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Donkey Kong Country 3 Original Soundtrack :: Review by Chris

Donkey Kong Country 3 Dixie Kong's Double Trouble! Original Soundtrack Album Title: Donkey Kong Country 3 Dixie Kong's Double Trouble! Original Soundtrack
Record Label: Nintendo of America
Catalog No.: 1450-Winter96
Release Date: November 1, 1996
Purchase: Buy at eBay


Released a year after Donkey Kong Country 2: Diddy Kong's Quest, Donkey Kong Country 3: Dixie Kong's Double Trouble concluded Rare's Donkey Kong Country trilogy. Eveline Fischer (now Eveline Novakovic) took the lead on the soundtrack and was responsible for all of the stage themes. However, series' favourite Dave Wise still managed to squeeze in a few guest contributions. The soundtrack was released both in the United States and Japan in considerbaly different releases. The domestic release featured only one disc and omitted two tracks present in the Japanese release, "Fanfare" and "Cascade Capers".


Right from the title theme "Dixie Beat", it's clear that the series' music is back on form. Once again, Dave Wise puts the focus on a highly whistleable melody, actually arranged from the original Donkey Kong Country soundtrack. He peppers the melody with authentic-sounded muted trumpets and booming conga lines to maintain the distinctive 'jazz meets jungle' style of the series. However, the carefree phrasing and dainty harmonisation also makes clear that a new protagonist will take the helm during the game — a youthful female one. Dave Wise's contribution to the soundtrack is otherwise quite small. He offers several charming if superficial arrangements of familiar character themes, most notably the Mario-meets-Wrinkly fusion. He also makes a few other original contributions, such as "Crazy Calypso" and "Brothers Bear", but neither are on par with his best from earlier titles.

Eveline Fischer was responsible for the various stage themes during the game. It's clear from tracks such as "Northern Kremisphere" and "Treetop Tumble" that Wise's experimental approach rubbed off on her. The former is a bizarre yet effective accompaniment to the water-dominated landscape of the game. It seems inspired by experimental electronic artists with its complex beats and ethereal vocals. It's certainly still catchy and compelling, but not in the conventional sense. "Treetop Tumble" meanwhile is a much darker theme that builds in a minimalistic manner upon several crisis motifs. In context, it is particularly immersive and facinating. Fischer also offers another treat in "Water World". Her approach is dark and organic compared to Wise "Aquatic Ambience", but nevertheless equally as beautiful and accomplished.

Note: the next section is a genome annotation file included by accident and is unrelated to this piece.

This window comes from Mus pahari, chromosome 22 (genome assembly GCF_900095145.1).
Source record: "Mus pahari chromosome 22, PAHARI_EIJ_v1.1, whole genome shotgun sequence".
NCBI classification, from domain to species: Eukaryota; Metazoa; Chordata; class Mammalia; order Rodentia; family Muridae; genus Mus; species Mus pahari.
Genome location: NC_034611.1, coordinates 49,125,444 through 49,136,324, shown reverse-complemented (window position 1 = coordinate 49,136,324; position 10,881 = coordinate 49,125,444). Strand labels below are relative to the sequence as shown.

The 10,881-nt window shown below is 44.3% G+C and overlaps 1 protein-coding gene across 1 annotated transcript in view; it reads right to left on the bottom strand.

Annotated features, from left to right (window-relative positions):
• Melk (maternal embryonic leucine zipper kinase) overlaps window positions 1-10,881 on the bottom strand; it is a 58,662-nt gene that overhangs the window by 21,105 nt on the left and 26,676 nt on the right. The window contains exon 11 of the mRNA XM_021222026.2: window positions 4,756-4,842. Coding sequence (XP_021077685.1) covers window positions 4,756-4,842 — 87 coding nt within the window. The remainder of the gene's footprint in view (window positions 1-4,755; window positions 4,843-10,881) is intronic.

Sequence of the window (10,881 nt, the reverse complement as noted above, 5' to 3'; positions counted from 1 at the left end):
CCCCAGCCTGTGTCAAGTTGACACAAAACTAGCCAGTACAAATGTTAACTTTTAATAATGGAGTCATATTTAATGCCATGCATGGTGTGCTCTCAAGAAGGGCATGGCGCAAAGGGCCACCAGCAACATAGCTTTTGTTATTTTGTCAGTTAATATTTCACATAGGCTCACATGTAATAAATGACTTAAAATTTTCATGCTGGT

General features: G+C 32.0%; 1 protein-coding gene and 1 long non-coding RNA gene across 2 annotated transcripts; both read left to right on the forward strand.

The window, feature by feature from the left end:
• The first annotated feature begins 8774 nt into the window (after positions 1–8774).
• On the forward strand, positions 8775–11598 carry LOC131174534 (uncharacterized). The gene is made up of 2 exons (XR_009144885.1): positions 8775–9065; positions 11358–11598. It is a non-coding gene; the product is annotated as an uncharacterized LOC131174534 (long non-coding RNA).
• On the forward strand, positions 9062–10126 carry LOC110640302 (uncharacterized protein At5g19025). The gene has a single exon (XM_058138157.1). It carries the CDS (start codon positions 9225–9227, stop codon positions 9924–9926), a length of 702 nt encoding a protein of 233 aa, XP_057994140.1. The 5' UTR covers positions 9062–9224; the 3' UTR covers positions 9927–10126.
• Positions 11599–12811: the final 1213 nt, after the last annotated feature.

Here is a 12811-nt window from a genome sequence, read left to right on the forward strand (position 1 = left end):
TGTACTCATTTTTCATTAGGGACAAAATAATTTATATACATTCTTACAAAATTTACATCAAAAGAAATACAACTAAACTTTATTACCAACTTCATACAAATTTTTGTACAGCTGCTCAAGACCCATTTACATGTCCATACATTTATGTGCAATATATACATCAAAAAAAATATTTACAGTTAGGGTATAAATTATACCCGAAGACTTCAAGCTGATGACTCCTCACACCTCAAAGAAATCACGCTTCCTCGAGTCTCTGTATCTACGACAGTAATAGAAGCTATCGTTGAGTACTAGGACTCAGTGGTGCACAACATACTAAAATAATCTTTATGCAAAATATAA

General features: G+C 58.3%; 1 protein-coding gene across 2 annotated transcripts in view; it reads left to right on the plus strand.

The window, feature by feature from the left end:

However, a lot of the soundtrack does take a superficial approach. This will appealing for those looking for a highly melodic and straightforward soundtrack, though it is arguably a regression after the much more artistic Donkey Kong Country 2. Some tracks such as the "Stilt Village" with its intricate lyricism or "Jungle Jitter" with its classic references work well. However, others such as the Christmassy "Jangle Bells" and "Frosty Frolics" definitely lack the timeliness of favourites such as "Aquatic Ambience" and are merely short-lived novelties. Away from the lighter pieces, Fischer uses dark ambience to portray the antagonists in "Boss Boogie" and "Krematoa Koncerto", though neither is as effective in and out of context as Wise's equivalents. The attempts to produce a badass rock themes in "Big Boss Blues" and "Chase" also fall fairly flat, but they are still above-average compared to most Super Nintendo music out there.


Overall, the Donkey Kong Country 3: Diddie Kong's Double Trouble soundtrack is a worthy addition to the series. After all, it stays true to the series' stylistic routes, features many memorable melodies, and offers several profound experiments. However, compared to earlier additions in the series, it doesn't stand out quite as much thematically or stylistically and seems a little too dominated by novelty compositions. Indeed, perhaps the soundtrack's individuality and refinement were compromised by the short development time of the game. Incidentally, Dave Wise composed a completely new soundtrack for the Game Boy Advance edition of the game, indicating that Rare did not consider it entirely adequate either. While not a must-have, the Super Nintendo soundtrack is still mostly an enjoyable listen.

Overall Score: 7/10